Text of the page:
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Annuals, biennials and perennials - what's the difference?

Sometimes, it just depends where you live!

Q: What is the difference between an annual and a perennial?

A:  An annual is a plant that is grown from a seed, matures, flowers and sets seed within one year and then dies. Annuals usually have long bloom periods but have to be replaced annually (once a year).

Perennials, on the other hand, have root systems capable of surviving winter. At the end of each growing season, the leaves and stems above the ground die off. The root system produces new growth in spring. Perennials usually have shorter bloom periods, which range from two weeks to two months, depending on the plant. Perennials can survive for as few as three years to as long as decades. These types of perennials are known as herbaceous perennials.

Q: What is a tender perennial?

A: Some perennials cannot tolerate cold, so they behave like annuals in cold regions like Saskatchewan. For example, tomatoes, peppers, begonias and calla lilies are known as tender perennials and will grow year round in warm climates. They will not survive our cold winters, so they are treated as annuals here.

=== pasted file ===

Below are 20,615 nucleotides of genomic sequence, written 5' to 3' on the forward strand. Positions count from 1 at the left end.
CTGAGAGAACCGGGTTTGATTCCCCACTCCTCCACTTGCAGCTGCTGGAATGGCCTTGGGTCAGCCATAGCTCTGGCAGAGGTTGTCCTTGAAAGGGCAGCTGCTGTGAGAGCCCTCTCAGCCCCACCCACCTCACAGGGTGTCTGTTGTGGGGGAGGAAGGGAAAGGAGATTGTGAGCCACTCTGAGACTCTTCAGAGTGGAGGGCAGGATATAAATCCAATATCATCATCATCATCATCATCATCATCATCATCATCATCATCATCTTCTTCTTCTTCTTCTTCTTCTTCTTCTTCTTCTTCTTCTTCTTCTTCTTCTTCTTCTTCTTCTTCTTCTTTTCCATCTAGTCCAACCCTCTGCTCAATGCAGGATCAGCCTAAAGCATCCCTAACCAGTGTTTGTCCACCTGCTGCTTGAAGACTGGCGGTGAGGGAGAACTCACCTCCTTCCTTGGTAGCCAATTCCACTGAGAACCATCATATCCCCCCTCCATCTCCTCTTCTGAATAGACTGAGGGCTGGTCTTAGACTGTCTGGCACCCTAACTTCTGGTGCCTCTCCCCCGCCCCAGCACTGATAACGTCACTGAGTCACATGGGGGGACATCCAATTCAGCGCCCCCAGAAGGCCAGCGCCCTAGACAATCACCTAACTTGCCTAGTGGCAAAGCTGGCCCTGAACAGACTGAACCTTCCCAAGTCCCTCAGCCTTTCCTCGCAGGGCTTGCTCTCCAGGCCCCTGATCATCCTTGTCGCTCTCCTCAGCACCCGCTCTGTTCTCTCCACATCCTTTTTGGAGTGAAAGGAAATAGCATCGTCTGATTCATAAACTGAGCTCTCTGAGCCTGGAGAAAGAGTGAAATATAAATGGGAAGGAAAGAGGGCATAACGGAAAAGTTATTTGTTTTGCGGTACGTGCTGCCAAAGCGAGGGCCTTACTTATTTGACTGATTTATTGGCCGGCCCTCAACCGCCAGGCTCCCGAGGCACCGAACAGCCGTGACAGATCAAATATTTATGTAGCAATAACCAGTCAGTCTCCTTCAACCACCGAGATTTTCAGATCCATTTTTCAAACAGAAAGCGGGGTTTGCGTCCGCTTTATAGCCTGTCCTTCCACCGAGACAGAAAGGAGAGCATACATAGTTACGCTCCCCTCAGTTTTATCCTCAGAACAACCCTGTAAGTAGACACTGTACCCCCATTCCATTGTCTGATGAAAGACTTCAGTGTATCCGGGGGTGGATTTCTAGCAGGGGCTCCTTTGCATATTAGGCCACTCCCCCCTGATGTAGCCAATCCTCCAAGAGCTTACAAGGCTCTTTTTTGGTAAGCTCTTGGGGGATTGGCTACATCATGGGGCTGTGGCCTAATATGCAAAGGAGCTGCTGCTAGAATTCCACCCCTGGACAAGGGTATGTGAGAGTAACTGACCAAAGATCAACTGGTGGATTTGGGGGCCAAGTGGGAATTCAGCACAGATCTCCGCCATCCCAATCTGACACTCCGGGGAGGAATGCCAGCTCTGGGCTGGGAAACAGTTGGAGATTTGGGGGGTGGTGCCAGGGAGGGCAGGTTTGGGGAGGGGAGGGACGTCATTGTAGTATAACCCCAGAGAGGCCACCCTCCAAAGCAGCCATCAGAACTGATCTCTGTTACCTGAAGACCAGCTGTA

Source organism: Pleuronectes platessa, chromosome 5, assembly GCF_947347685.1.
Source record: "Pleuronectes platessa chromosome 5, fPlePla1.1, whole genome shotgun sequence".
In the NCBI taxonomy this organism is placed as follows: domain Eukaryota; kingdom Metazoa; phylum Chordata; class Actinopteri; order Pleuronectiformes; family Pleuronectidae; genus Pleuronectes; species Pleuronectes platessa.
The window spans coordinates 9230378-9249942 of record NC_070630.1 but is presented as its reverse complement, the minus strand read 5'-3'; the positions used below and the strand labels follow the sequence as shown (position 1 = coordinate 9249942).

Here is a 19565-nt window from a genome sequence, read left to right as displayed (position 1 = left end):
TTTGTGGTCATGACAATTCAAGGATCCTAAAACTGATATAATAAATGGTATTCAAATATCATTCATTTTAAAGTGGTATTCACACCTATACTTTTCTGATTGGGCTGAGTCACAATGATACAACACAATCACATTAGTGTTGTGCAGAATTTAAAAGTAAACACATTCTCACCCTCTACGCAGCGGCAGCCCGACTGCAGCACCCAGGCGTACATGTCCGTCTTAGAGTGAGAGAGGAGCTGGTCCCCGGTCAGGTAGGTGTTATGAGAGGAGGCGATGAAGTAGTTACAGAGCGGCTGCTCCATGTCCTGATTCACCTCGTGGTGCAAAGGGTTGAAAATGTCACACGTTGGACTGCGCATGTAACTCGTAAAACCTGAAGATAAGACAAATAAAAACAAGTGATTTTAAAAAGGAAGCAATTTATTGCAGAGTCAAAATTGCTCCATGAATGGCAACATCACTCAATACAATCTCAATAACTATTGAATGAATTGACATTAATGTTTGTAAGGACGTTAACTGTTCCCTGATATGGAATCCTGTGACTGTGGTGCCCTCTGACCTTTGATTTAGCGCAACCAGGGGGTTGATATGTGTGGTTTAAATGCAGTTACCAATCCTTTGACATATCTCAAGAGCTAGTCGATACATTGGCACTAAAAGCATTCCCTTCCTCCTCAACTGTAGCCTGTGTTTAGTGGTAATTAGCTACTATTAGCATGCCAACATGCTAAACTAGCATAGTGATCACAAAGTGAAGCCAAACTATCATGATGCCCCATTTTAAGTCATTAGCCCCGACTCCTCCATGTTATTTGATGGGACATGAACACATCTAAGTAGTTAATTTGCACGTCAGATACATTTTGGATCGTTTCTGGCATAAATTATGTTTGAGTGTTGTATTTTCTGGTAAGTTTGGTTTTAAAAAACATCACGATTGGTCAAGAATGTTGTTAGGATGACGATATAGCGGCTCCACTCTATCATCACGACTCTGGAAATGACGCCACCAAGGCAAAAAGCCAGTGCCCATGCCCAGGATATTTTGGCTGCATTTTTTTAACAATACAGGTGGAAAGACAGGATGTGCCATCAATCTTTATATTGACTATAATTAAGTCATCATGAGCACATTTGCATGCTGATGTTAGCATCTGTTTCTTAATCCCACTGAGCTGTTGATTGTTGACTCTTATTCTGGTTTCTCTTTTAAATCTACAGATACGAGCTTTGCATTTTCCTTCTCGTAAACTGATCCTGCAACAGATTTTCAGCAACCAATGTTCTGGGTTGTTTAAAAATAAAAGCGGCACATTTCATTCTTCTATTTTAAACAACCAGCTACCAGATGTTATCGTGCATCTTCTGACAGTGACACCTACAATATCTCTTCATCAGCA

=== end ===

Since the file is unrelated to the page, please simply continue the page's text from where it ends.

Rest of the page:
Q: Are trees and shrubs perennials too?

A: Yes they are. The leaves of leafy (deciduous) trees and shrubs typically change colour and drop off in the fall but the root system, trunk and branches remain. Most evergreens (or coniferous) trees and shrubs keep their leaves (needles or scales) all winter. Trees and shrubs are known as woody perennials.

Q: What is a biennial?

A: Biennials have a two-year life cycle. In the first year, seeds germinate and the plant grows a rosette of green leaves near the soil surface. It survives the winter and in the second year produces stems with flowers. Foxglove and some hollyhocks are examples of biennials. 

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